Head and neck cancers generally refer to cancers that start in the head and neck area, excluding brain cancer and thyroid cancer but including the lips, tongue, oral cavity, salivary glands (parotid glands), tonsils, throat/ larynx, nasopharynx, nasal cavity, and the paranasal sinuses.
There are more than 1,600 new cases of head and neck cancers in Hong Kong each year. More than half of them are nasopharyngeal carcinomas (NPC), and nearly half of the newly diagnosed patients are between 40 and 59 years old. The male to female incidence ratio is 2.7:1.
Genetics: family history of head and neck cancer
Human papillomavirus (HPV) infection
Drinking excessive amounts of alcohol
EB (Epstein-Barr) virus infection: risk of nasopharyngeal cancer increases by 30 times
Paranasal sinuses or nasopharynx: epistaxis (nosebleeds), unilateral hearing loss
Oral cavity or tongue: persistent ulcers, leukoplakia, bleeding of the gums
Tonsils: unilateral sore throat or earache, oral bleeding
Throat: hoarseness, coughing up blood (hemoptysis), difficulty in breathing
Hypopharynx: neck swelling, difficulty in swallowing, blood-stained saliva
Screening and Diagnosis
Head and Neck Cancer Screening and Diagnosis:
EBV antibody blood test or DNA concentration blood test for nasopharyngeal cancer index
Biopsy tests where tissue is extracted from the suspected location
More than half of head and neck cancer patients do not experience symptoms until the cancer is at an advanced stage. However, early screening allows doctors to diagnose cancer early and increases the chance of successful treatment for early-stage head and neck cancer.
Tumor Metastasis and Stage:
Computed tomography (CT) scan
Magnetic resonance imaging (MRI)
Positron emission tomography and computed tomography scan (PET-CT Scan)
Surgery removes the tumor(s) more directly and completely. It can also be performed in combination with other treatments, though not all head and neck cancers are suitable for surgery.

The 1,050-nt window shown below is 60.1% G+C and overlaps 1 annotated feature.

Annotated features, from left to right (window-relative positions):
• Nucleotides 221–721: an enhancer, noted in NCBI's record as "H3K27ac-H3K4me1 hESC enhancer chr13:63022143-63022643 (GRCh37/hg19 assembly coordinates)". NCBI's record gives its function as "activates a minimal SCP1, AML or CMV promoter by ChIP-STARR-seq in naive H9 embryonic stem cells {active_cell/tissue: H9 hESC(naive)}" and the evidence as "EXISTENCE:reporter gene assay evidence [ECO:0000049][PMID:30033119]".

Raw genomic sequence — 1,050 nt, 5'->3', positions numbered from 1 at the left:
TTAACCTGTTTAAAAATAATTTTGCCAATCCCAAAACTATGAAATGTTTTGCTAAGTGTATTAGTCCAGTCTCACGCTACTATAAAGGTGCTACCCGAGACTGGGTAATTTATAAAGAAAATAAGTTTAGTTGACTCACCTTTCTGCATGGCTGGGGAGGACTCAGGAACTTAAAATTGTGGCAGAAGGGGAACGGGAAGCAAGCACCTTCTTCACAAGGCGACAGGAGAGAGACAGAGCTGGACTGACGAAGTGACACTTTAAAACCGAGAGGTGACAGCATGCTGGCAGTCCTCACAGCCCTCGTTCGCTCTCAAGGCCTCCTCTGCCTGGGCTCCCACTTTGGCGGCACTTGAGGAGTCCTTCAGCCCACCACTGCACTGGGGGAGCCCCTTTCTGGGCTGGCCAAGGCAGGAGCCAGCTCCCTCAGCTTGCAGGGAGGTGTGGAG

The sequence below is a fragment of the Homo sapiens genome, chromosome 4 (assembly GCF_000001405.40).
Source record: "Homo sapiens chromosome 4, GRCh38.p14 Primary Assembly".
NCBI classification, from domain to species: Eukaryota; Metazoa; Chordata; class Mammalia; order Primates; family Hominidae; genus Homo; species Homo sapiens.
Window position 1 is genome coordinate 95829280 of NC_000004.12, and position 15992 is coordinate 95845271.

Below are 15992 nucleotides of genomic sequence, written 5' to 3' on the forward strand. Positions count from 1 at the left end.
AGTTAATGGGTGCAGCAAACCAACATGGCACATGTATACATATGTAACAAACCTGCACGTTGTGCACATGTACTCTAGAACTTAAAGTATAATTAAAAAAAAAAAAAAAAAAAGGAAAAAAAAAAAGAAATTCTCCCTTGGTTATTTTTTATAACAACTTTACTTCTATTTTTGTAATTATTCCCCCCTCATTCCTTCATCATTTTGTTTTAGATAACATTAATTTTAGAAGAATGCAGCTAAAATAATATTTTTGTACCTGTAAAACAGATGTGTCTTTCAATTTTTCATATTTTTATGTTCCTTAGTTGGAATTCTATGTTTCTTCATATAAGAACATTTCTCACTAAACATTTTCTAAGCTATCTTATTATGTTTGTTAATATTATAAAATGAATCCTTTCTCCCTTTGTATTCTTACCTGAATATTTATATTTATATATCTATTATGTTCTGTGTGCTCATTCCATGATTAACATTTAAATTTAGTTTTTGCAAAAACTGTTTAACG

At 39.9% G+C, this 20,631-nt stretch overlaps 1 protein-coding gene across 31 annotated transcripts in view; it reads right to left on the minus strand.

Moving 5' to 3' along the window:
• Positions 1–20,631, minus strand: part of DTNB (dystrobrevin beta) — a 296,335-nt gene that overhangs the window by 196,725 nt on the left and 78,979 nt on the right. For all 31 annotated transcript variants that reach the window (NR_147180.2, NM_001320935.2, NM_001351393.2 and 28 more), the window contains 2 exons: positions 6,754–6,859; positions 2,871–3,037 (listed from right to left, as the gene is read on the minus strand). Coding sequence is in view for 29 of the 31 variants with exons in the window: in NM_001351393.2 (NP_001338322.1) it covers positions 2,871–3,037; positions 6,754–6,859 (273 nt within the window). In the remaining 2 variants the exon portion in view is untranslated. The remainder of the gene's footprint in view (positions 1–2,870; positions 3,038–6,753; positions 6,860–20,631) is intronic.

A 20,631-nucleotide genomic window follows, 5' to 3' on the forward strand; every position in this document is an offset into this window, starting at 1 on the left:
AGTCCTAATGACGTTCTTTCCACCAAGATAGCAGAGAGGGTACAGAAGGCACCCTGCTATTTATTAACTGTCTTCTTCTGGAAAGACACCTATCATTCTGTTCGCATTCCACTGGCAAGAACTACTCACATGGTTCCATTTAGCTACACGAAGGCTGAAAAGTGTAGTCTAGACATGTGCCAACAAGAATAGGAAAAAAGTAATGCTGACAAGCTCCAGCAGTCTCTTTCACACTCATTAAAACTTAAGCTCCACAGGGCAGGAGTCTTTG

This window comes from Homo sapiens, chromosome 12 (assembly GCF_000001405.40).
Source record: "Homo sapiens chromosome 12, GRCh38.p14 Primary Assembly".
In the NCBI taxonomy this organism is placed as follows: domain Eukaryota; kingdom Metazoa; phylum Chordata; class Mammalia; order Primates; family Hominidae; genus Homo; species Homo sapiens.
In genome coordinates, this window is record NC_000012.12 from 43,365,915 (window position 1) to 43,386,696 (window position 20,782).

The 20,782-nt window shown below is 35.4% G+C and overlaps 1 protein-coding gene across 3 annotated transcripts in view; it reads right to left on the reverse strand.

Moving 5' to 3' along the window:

Radiation Therapy (Radiotherapy)
Radiation therapy is the use of high-energy radiation to destroy cancer cells. New systems such as Tomotherapy, a high-speed helical radiation system, direct radiation energy at the tumor(s), minimizing exposure of energy to normal cells and reducing the development of possible side effects. This helps reduce negative effects on the salivary glands, vision, hearing, and spinal nerves.
Chemotherapy is treatment with drugs to destroy cancer cells in an effort to shrink the tumors or control their growth. Depending on the patient’s condition, concurrent radiochemotherapy, induction chemotherapy, and palliative chemotherapy may be performed.
Concurrent radiochemotherapy is the regular administration of chemotherapy during the course of radiation therapy to enhance the effect of radiation therapy. It is generally used for the treatment of nasopharyngeal carcinoma/cancer, tonsil cancer, and throat cancer. Induction chemotherapy involves multiple administrations of chemotherapy before surgery or radiation therapy. It aims to shrink the tumor(s), reduce the risk of recurrence, and reduce the extent of radiation therapy.
Targeted therapy employs molecular biology techniques that focus on the mechanisms by which cancer cells mutate, proliferate, and spread in an effort to inhibit their ability to grow and repair. Depending on the circumstances, it may be used on its own, or as a method to reinforce the effect of chemotherapy.